The Labor Movement’s Pearl Harbor Moment
W. T. Whitney
Cuba, War and Ana Belen Montes
Vincent Emanuele
The Curse and Failure of Identity Politics
Jim Goodman
Congress Must Kill the Trans Pacific Partnership
Peter White
Meeting John Ross
Colin Todhunter
Organic Agriculture, Capitalism and the Parallel World of the Pro-GMO Evangelist
Ralph Nader
They’re Just Not Answering!
Cesar Chelala
Beware of the Harm on Eyes Digital Devices Can Cause
Weekend Edition
February 5-7, 2016
Jeffrey St. Clair
When Chivalry Fails: St. Bernard and the Machine
Leonard Peltier
My 40 Years in Prison
John Pilger
Freeing Julian Assange: the Final Chapter
Garry Leech
Terrifying Ted and His Ultra-Conservative Vision for America
Andrew Levine
Smash Clintonism: Why Democrats, Not Republicans, are the Problem
William Blum
Is Bernie Sanders a “Socialist”?
Daniel Raventós - Julie Wark
We Can’t Afford These Billionaires
Enrique C. Ochoa
Super Bowl 50: American Inequality on Display
Jonathan Cook
The Liberal Hounding of Julian Assange: From Alex Gibney to The Guardian
George Wuerthner
How the Bundy Gang Won
Mike Whitney
Peace Talks “Paused” After Putin’s Triumph in Aleppo 
Ted Rall
Hillary Clinton: the Good, the Bad and the Ugly
Gary Leupp
Is a “Socialist” Really Unelectable? The Potential Significance of the Sanders Campaign
Vijay Prashad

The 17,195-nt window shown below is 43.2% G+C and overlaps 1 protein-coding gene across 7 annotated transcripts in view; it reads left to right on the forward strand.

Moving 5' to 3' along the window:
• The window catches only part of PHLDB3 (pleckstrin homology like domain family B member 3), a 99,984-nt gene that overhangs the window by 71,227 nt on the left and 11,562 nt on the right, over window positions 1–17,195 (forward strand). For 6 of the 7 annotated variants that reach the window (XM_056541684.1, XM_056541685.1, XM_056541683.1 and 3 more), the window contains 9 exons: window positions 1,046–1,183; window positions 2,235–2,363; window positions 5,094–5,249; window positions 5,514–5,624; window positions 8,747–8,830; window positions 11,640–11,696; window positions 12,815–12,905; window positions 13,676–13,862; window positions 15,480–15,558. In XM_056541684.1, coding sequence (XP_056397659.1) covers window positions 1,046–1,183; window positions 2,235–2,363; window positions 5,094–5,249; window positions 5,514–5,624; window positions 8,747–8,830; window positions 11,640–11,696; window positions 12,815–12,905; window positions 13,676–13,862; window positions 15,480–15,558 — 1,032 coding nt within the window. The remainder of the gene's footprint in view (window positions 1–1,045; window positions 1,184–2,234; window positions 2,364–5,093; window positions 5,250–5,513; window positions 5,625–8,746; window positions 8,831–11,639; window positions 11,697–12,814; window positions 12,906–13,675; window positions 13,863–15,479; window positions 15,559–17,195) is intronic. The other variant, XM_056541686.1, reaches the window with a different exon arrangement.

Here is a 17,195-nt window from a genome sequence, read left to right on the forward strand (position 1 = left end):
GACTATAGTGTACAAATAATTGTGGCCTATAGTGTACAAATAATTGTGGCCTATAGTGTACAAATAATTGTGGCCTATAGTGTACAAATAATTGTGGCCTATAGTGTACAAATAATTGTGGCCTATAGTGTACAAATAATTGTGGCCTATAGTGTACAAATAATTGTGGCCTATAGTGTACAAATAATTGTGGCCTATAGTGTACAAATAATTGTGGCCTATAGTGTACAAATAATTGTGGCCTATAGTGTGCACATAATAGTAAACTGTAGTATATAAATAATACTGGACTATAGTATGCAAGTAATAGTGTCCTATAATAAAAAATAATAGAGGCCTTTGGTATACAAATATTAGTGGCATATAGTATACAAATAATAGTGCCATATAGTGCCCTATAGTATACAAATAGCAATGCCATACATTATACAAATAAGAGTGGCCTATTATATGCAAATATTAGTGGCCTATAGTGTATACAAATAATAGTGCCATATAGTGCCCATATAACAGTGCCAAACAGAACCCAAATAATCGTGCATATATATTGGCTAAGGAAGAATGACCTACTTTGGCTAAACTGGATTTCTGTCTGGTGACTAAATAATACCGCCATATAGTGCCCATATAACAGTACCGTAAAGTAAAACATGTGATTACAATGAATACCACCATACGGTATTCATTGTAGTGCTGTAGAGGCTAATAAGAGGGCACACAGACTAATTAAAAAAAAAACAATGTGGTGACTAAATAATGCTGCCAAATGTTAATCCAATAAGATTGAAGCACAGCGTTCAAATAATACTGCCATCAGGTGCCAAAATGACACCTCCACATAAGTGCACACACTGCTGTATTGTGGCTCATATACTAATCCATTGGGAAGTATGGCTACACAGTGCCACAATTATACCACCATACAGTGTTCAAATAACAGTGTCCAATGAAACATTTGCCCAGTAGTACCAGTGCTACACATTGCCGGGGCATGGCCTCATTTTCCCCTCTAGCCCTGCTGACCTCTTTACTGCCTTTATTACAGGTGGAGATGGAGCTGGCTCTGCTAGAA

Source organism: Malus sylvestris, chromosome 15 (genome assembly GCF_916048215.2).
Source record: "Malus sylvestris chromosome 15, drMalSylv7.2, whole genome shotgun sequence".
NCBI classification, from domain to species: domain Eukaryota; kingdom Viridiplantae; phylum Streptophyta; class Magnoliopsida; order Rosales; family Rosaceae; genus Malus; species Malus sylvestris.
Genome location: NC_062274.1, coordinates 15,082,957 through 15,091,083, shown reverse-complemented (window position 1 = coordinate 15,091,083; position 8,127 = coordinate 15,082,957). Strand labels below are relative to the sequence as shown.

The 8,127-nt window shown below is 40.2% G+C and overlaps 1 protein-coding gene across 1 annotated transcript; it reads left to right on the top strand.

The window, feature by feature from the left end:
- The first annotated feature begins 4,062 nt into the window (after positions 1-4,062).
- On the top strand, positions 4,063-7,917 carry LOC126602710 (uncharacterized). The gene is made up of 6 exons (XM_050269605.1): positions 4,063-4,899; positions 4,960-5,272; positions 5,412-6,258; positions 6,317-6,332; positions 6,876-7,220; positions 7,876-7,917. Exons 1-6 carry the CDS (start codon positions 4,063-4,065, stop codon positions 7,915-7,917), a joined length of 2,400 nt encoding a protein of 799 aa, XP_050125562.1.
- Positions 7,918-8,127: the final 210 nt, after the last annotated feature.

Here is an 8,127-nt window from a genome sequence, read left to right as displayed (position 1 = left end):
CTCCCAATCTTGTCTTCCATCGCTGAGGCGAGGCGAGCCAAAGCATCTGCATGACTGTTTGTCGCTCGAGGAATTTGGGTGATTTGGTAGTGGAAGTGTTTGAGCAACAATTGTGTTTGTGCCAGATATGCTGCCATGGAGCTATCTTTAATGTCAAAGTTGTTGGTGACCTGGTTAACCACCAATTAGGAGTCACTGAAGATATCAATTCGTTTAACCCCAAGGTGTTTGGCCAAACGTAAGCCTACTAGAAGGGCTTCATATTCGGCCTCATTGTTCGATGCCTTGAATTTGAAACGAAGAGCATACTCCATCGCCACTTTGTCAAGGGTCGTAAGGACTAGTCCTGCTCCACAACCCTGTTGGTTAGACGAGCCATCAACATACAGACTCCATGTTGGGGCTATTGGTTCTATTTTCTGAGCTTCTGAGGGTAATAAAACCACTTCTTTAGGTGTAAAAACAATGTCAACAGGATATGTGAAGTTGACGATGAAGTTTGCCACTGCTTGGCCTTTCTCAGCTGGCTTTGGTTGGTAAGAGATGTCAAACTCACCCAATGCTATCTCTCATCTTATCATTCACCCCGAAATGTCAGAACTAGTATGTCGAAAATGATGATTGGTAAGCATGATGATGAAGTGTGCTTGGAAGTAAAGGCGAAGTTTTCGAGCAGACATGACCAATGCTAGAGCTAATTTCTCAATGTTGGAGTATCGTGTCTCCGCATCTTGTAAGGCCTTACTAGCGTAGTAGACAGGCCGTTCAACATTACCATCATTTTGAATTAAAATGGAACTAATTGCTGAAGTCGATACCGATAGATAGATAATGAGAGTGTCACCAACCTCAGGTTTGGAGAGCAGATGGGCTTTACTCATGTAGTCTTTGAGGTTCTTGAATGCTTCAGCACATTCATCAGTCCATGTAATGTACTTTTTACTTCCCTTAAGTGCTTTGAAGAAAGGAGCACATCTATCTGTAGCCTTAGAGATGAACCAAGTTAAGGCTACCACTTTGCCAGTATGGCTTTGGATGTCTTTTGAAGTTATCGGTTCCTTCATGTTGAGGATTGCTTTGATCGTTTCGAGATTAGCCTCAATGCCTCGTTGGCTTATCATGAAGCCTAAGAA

The Fault Line of Race in America
Eoin Higgins
Please Clap: the Jeb Bush Campaign Pre-Mortem
Joseph Mangano – Janette D. Sherman
The Invisible Epidemic: Radiation and Rising Rates of Thyroid Cancer
Andre Vltchek
Europe is Built on Corpses and Plunder
Jack Smith
Obama Readies to Fight in Libya, Again
Robert Fantina
As Goes Iowa, So Goes the Nation?
Dean Baker
Market Turmoil, the Fed and the Presidential Election
John Grant
Israel Moves to Check Its Artists
John Wight
Who Was Cecil Rhodes?
David Macaray
Will There Ever Be Anyone Better Than Bernie Sanders?
Christopher Brauchli
Suffer Little Children: From Brazil to Flint
JP Sottile
Did Fox News Help the GOP Establishment Get Its Groove Back?
Binoy Kampmark
Legalizing Cruelties: the Australian High Court and Indefinite Offshore Detention
John Feffer
Wrestling With Iran
Rob Prince – Ibrahim Kazerooni
Syria Again
Louisa Willcox
Park Service Finally Stands Up for Grizzlies and Us
Farzana Versey
Of Beyoncé, Trudeau and Culture Predators
FacebookTwitterGoogle+RedditEmail